I like to separate the menstrual cycle into 4 parts. The first part is menses and should be fairly consistent from cycle to cycle. After menstruation is the follicular phase where your body prepares for ovulation. The length of the follicular phase can vary from month to month, which is what makes your longer or shorter some months. The follicular phase ends with ovulation, which is followed by the luteal phase. The luteal phase is where implantation would occur, and the length of the luteal phase is consistent from cycle to cycle, so once you confirm that ovulation has occurred you will know when your period will arrive.
There are several ways to track your cycle to know when you’ve ovulated. The book “Taking Charge of Your Fertility” as well as the tutorials for the app Fertility Friend provide a very good explanation of what signs your body gives you that ovulation is approaching. Cervical mucus, cervix position, and ovulation prediction kits can give you an idea that your body is gearing up for ovulation, but the only way to confirm ovulation (besides being monitored by ultrasound) is to track your basel body temperature. After ovulation there is a sustained rise in your basel body temperature, caused by progesterone.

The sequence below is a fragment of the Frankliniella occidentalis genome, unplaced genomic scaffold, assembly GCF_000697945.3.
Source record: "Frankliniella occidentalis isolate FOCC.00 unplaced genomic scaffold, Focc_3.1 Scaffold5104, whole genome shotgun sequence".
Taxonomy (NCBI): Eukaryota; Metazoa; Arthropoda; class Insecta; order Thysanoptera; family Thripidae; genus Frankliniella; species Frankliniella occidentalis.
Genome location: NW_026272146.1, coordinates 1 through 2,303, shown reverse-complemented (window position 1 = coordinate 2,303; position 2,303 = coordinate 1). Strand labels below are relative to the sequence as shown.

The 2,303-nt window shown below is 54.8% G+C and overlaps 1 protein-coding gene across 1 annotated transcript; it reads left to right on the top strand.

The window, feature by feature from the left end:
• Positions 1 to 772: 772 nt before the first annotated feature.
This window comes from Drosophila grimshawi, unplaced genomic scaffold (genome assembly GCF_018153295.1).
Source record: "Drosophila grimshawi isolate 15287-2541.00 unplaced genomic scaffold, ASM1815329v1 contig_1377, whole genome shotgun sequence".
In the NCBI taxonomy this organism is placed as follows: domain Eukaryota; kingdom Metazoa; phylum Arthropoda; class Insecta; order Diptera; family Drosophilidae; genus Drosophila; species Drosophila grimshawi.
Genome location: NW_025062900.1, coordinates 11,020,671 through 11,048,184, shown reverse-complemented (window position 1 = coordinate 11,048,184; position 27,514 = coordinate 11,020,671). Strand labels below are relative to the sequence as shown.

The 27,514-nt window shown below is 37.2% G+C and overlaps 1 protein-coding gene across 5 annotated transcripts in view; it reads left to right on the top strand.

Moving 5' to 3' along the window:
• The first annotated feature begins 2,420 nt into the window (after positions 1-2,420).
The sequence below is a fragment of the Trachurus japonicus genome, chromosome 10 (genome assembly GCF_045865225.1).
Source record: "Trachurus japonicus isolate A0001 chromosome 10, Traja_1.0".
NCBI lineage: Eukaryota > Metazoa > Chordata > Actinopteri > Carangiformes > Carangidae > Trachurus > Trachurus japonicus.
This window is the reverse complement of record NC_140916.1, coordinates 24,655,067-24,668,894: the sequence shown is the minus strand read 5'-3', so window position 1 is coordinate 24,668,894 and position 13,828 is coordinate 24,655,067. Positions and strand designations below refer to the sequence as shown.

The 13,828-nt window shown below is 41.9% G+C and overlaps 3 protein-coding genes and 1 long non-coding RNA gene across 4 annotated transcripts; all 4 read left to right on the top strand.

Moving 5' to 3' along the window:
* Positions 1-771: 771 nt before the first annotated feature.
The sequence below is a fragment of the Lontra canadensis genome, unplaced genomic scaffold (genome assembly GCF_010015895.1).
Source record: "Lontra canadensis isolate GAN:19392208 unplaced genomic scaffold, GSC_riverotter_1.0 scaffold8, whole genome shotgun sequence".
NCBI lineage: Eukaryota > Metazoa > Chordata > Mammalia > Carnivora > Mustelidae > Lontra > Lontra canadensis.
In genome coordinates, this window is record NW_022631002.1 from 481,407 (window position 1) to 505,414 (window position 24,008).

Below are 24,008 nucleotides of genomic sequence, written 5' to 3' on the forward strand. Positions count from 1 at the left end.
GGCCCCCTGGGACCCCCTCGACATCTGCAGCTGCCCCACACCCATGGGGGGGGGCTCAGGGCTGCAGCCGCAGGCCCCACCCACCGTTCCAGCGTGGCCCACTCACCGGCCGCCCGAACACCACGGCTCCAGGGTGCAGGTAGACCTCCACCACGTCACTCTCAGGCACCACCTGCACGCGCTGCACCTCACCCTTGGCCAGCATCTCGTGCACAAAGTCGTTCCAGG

This past cycle I had a positive ovulation test and fertile cervical mucus leading up to cycle day 17, and then my temp rise on cycle day 18, confirming ovulation on cycle day 17. My luteal phase is 10-11 days long so I expected my period on cycle day 27 or 28. I usually have a temperature drop the day my period arrives. Cycle day 27 arrived and no temp drop. Cycle day 28 and no temp drop. Cycle day 29, no temp drop. I took a test on cycle day 29 and it was negative. I was spotting so I was confident that I was not pregnant, but I couldn’t be sure until my period arrived. I was sure of my ovulation date and 3 days late and had a glimmer of hope that maybe, just maybe, something had finally worked, but no, 4 days after my period was expected it arrived. Cycle 23 now.